BERNARD BROGAN MAY have bagged two All-Ireland final goals yesterday but he was keen to ensure that his team-mates got just as much credit as he did.
“It’s not about individual stuff. It’s nice to get a score on the scoreboard but it doesn’t matter who scores on the day, all that matters is that you’re a point ahead at the end of the game.
“Obviously it’s nice to get a goal in the All-Ireland final but it’s about winning medals and that’s the second one there, I’ve one more to go to catch my dad, that’s the next one.
“If you’re in the right position, you might get some scores. That’s part and parcel, on any other day someone else would do it but I’m delighted to do my bit for my team.”
That said, the second Dublin goal in particular was something Dublin had worked on in training:
“Thank God it was Denis [Bastick] in that position, but we said it that the last day we could have got a couple of them against Kerry.
“That’s one of the things we focused on in training over the last few weeks, let it to someone inside, just give it in, because at the end of the day if we win the All-Ireland we’d all have a piece of it.”
St Oliver Plunkett’s forward also spoke at length about kicking on from this win and building a dynasty in the capital.
“Any day you win an All-Ireland is a special day. But there’s a whole new group of lads in there and you just saw how much it meant to them after the final whistle, it’s a special day and hopefully we’ve another couple left in us, please God.
“There are very young lads there – like myself and a few others,” he jokes.
“Ah no, the age profile is very young and the lads who came in and made a difference all year, the Ciaran Kilkennys, the Jack McCaffreys, the Paul Mannions, these lads have been brilliant all year.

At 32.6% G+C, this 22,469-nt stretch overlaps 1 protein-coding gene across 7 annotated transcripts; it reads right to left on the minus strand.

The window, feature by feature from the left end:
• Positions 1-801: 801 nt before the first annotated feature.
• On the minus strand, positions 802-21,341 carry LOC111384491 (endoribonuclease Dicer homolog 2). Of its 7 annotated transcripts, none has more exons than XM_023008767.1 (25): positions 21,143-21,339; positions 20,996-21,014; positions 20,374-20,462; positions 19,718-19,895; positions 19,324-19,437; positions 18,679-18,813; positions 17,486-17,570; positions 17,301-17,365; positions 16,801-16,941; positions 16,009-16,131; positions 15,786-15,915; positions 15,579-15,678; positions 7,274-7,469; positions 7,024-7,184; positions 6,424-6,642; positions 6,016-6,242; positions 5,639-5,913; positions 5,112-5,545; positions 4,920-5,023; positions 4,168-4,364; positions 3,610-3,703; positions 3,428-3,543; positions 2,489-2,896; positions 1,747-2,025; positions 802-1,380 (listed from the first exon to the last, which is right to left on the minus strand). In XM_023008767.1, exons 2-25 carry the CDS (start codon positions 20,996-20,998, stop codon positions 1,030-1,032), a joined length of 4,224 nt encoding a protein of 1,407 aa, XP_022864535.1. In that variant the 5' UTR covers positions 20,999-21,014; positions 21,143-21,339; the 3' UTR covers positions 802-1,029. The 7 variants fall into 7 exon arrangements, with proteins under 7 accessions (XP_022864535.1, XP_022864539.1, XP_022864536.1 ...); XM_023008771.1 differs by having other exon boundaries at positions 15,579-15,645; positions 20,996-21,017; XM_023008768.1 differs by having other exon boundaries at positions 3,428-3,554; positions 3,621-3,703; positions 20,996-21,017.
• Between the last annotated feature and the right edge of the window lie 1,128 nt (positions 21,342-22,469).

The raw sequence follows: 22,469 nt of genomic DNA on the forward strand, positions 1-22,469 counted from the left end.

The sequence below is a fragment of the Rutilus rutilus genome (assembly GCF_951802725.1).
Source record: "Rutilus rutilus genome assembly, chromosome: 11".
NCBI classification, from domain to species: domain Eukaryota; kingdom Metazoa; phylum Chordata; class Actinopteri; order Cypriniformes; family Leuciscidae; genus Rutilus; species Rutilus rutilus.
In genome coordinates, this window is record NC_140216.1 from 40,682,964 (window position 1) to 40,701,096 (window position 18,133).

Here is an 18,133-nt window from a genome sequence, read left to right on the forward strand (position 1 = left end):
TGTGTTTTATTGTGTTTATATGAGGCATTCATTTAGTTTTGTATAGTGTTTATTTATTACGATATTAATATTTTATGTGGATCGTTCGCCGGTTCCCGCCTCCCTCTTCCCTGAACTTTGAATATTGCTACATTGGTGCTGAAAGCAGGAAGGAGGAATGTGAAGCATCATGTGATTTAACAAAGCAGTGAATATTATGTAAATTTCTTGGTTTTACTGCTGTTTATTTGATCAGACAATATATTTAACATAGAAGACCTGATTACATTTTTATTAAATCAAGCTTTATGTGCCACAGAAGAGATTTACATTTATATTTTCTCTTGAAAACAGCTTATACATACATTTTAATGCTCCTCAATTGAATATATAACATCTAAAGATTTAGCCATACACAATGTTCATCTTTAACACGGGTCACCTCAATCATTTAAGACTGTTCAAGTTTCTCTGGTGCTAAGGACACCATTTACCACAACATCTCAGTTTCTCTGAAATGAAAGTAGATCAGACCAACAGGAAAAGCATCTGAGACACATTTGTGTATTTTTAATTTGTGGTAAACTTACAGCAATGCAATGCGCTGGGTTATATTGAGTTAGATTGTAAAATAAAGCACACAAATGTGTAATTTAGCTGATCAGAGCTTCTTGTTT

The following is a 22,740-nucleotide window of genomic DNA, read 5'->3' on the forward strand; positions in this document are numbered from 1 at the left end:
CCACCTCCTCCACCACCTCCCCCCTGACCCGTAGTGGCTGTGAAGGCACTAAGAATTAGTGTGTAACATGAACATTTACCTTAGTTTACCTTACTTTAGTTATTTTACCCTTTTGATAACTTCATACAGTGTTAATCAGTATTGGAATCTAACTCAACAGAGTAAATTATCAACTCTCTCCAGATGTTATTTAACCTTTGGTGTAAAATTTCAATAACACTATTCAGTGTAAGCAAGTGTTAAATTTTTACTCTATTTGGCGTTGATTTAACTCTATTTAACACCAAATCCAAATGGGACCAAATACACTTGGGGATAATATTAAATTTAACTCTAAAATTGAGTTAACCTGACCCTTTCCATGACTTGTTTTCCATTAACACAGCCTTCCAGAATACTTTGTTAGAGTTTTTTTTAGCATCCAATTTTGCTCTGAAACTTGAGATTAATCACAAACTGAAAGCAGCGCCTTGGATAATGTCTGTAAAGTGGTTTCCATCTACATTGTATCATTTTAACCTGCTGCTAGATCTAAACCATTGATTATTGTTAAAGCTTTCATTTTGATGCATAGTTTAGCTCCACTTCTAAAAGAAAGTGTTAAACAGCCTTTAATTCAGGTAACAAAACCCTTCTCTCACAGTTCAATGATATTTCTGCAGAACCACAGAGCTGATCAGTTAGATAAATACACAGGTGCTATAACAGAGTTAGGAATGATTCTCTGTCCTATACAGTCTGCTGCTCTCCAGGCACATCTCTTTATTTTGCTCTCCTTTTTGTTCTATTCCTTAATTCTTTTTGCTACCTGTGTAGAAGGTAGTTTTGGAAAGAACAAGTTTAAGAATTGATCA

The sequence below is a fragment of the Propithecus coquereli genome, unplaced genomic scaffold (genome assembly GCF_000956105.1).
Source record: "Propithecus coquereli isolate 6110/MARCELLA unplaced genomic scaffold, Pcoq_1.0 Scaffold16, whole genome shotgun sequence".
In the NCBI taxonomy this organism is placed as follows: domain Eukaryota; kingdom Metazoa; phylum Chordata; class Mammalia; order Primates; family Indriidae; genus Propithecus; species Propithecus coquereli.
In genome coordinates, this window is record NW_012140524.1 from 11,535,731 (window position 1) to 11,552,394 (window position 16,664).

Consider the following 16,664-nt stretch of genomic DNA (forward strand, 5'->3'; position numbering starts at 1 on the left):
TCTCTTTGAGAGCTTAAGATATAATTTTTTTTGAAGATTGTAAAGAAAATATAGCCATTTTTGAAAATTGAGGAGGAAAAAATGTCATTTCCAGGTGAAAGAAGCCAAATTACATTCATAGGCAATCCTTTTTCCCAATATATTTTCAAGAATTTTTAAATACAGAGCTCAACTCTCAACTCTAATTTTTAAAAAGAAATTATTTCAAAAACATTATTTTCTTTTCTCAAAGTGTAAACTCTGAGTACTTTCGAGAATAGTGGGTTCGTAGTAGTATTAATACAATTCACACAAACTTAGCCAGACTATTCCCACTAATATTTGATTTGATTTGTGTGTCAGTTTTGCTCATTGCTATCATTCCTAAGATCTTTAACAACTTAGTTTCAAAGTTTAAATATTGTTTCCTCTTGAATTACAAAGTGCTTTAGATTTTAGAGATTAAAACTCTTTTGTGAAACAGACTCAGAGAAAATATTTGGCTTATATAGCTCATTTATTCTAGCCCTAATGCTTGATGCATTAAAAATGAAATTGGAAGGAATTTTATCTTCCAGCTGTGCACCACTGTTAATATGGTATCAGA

“And they’re still very young, people don’t think about that when they’re looking at them, and the pressure they’re under.
“They’re 19 and 20 years of age and have 10 years of football ahead of them, so please God there will be many more All-Irelands.”
It was a tough, physical, encounter but, like many of his colleagues, Brogan thought it was a better game because of that.
“In fairness both teams went toe-to-toe and hit each other very hard, and it was very tense.
“There was nothing given easy and you had to work hard for scores, but that’s what you expect.
“You’ve seen the amount of bruises, black eyes and torn hamstrings, lads were rolling off the field. It was a tough game but that’s what you’re going to get.”
As for Jim Gavin, the 29-year old was full of praise:
“What we tried to do was try and stick to the game plan for the whole game. The game is 80 minutes and just never stray from what we are meant to do, which is working hard and working for each other.
“You saw that today, when it came down to the end, we were still working hard. In fairness to Mayo they came at us and were working hard as well. We just kept pushing and kept pushing and just pulled away in the end and held on.
“It was all about knowing our game plan and sticking to it. Simple as that.”